Governments are also essential. For instance, bringing solar PV from the laboratory to the market required substantial research funding as well the stimulation of early adoption through subsidies to foster the innovation process. While the technology was at first only applied for satellites, it found further niche applications throughout the 1980s. The government feed-in tariff in Germany in the 1990s was particularly important to build a market and with increasing potential, more countries and companies increased R&D funding, patent numbers accelerated and costs fell.
Figure 2 – Experience curves
Figure 3 relates to this stage as ‘early adaptation’. But the extension of feed-in tariffs, deployment targets and privileged transmission net access ultimately resulted in mass market penetration and the establishment of solar PV as the cheapest electricity-producing technology at the margin. Now, the relevant issue for efficient market expansion policies is the identification of the dominant mechanisms for cost reduction.
IEA (2020) and Hoppmann (2018) quantify the relative contribution of different resource-push and market-pull measures to cost reductions. As illustrated in Figure 3, there has been a regime switch between the early adopter stage and the mature market stage. In the early stage, two-thirds of the cost reductions in producing solar PV panels were induced by market pull factors: R&D was evenly driven by public research funding as well as by market stimulating policies and to a lesser extent by economies of scale and even less learning-by-doing. Once the mass market penetration was reached in 2001, economies of scale became the dominant source of cost reductions and surpassed the joint effect of R&D motivated by public research funding and by market-stimulating policies.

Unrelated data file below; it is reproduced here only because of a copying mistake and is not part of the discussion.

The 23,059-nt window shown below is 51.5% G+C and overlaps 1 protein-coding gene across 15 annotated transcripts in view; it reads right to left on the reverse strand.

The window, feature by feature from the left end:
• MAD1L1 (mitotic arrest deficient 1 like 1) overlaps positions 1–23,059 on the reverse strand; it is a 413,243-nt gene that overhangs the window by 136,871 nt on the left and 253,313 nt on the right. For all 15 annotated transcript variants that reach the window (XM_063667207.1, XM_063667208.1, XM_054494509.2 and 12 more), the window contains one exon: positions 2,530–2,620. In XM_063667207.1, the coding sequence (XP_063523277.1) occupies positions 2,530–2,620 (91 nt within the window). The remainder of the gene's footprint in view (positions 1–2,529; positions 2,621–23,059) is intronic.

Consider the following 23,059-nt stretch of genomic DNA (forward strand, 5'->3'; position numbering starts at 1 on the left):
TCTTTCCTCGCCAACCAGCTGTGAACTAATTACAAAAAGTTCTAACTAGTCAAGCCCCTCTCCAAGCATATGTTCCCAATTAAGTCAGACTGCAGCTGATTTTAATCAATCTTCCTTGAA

Figure 3 – Cost reduction cycle
What does this mean for policymakers? Figure 4 provides some insight in the assessment of the European Commission (EC JRC, 2017) on how to achieve competitiveness in the e-mobility and storage battery market. While the analysis focuses on the battery sector, it is representative for other mentioned technologies as well. The figure relates to a single factory, with the upper graph showing the simplified empirical relationship between production volume and production cost and the lower graph the simplified empirical relationship between production capacity in GWh and employment.